Every investor wants to buy winning stocks. Unfortunately, faulty reasoning often misguides our search.

Take for instance restaurant giants McDonald's (NYSE:MCD) and Domino's Pizza (NYSE:DPZ). McDonald's stock is about 7% lower than it was this time last year. By contrast, Domino's stock has gone up almost 60% during the same timespan. Given the choice, many investors would decide to buy McDonald's stock at a "discount" rather than "chase" Domino's stock at all-time highs.

This is looking for a value in the wrong places.

Let's take a closer look at why McDonald's stock might not beat the market over the next few years. We can also get look at why Domino's stock still offers value for investors despite its big run-up. 

A hamburger, french fries, and a ketchup packet are pictured on a table.

Image source: Getty Images.

A limited upside for McDonald's

Comparable sales, or same-store sales, are an important metric for restaurant stocks. But companies define the term differently. For McDonald's, it adds restaurant locations to its comparable-store base after they've been operating for 13 months. New stores could take time to ramp up, or sales could be temporarily inflated due to excitement. Therefore, comparable sales is a more stable metric for measuring sales trends.

McDonald's global comparable sales went up 5.3%, 4.5%, and 5.9% in 2017, 2018, and 2019, respectively -- a strong trend for the world's largest restaurant chain. However, the company's revenue actually fell 14% over that span. In fact, trailing-12-month average revenue peaked way back in 2014 and has consistently declined ever since.

MCD Revenue (TTM) Chart

MCD Revenue (TTM) data by YCharts

Revenue is declining for McDonald's because it has taken thousands of company-owned restaurants and refranchised them. With company-owned locations, restaurant sales are counted as revenue. With franchised locations, only franchise fees count.

McDonald's comparable-sales growth demonstrates it is still a relevant company among consumers. However, by refranchising locations, much of that upside is now retained by the franchisees. Furthermore, by limiting its revenue upside, McDonald's is struggling to grow its bottom line. Net income was essentially flat from 2018 to 2019, as the one-time benefits of refranchising moved to the rearview mirror.

I'm not suggesting McDonald's is doomed. Quite the opposite. Its comparable-sales growth shows its business is fine. And the company will continue modest earnings-per-share growth by repurchasing its stock, and it will keep rewarding shareholders with its dividend, currently yielding 2.4%. But this recipe doesn't look like it will produce market-beating results over the long term.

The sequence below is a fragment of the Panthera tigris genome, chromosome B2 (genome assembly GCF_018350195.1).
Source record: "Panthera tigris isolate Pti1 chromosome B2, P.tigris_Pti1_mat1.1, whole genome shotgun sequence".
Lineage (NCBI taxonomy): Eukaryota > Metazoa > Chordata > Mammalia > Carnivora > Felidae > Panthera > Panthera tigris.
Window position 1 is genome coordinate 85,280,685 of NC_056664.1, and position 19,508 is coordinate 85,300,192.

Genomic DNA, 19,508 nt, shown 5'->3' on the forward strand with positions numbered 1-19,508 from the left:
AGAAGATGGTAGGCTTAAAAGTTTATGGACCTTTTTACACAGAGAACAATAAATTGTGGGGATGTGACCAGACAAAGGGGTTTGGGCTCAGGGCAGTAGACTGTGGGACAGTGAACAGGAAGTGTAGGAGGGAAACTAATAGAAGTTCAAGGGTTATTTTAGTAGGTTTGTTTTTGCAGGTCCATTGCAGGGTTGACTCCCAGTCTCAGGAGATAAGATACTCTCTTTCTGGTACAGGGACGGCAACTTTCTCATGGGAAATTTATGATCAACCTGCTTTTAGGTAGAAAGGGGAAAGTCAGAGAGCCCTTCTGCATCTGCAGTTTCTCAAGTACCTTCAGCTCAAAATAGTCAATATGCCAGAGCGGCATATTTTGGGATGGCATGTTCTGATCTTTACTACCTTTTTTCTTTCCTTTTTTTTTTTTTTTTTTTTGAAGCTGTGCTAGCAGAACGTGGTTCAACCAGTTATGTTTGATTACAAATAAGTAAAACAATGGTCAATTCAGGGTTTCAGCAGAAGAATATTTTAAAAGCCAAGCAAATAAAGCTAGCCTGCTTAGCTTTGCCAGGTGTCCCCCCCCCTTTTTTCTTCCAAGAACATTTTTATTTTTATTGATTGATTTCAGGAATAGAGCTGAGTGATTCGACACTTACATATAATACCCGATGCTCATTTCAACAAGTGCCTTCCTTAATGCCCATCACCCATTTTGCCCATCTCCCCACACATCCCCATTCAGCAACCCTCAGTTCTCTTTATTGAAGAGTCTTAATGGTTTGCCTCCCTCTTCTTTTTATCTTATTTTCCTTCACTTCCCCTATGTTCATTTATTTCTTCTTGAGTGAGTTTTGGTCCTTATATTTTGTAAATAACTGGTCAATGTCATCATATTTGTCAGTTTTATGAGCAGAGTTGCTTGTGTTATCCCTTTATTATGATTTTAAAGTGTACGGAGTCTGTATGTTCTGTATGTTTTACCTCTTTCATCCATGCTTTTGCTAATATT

A pizza box is filled with one hundred dollar bills.

Image source: Getty Images.

Don't sleep on Domino's potential

Domino's is largely franchised like McDonald's. But it compensates for this limiting feature by opening new locations. Indeed, another reason to question McDonald's ability to beat the market going forward is its minimal expansion opportunity. It's already the world's largest restaurant chain, limiting how much more it can grow. By contrast, Domino's is still planning on a lot of growth.

By 2025, Domino's aspires to have 25,000 locations worldwide and $25 billion global retail sales. For perspective, the company now has around 17,000 locations and had retail sales of $14.6 billion in 2019. Therefore, it's counting on finding market opportunities for 6,000 more restaurants and it expects sales per location to increase.

Domino's growth plan should be taken very seriously, given its millionaire-making results over the last decade. And there's another reason to buy into management's vision: the company is executing extremely well during the coronavirus pandemic. In the second quarter, Domino's comparable sales in the U.S. grew a whopping 16% year over year, its 37th consecutive quarter of positive U.S. comparable-sales growth.

While no one is cheering the negative effects of the coronavirus pandemic, the strain on independent restaurants must be acknowledged. According to the Independent Restaurant Coalition, 85% of independent restaurants are at risk of closing their doors forever -- they need financial help. One would assume pizza restaurants are included in this grim projection. After all, few independent pizza operations are equipped with digital-ordering technology and a network of delivery drivers like Domino's.

This means Domino's could be in a prime position to steal more market share in the U.S., both with increased restaurant sales and new restaurant location opportunities. In other words, management's growth plan is not only attainable, but it could be accelerated in the near term. This will grow revenue.

The five-year chart below shows what happens when Domino's grows revenue.

DPZ Profit Margin Chart

DPZ Profit Margin data by YCharts

Domino's profit margin goes up with higher sales. A higher profit margin results in more net income -- it registered $400 million in 2019. With its profits, Domino's rewards shareholders by reducing its share count and growing its dividend. In the end, market-beating shareholder value is created. It's a trend that should continue as Domino's grows its top line between now and 2025.

Despite trading near all-time highs, Domino's stock is still a good buy and a better buy than McDonald's stock today.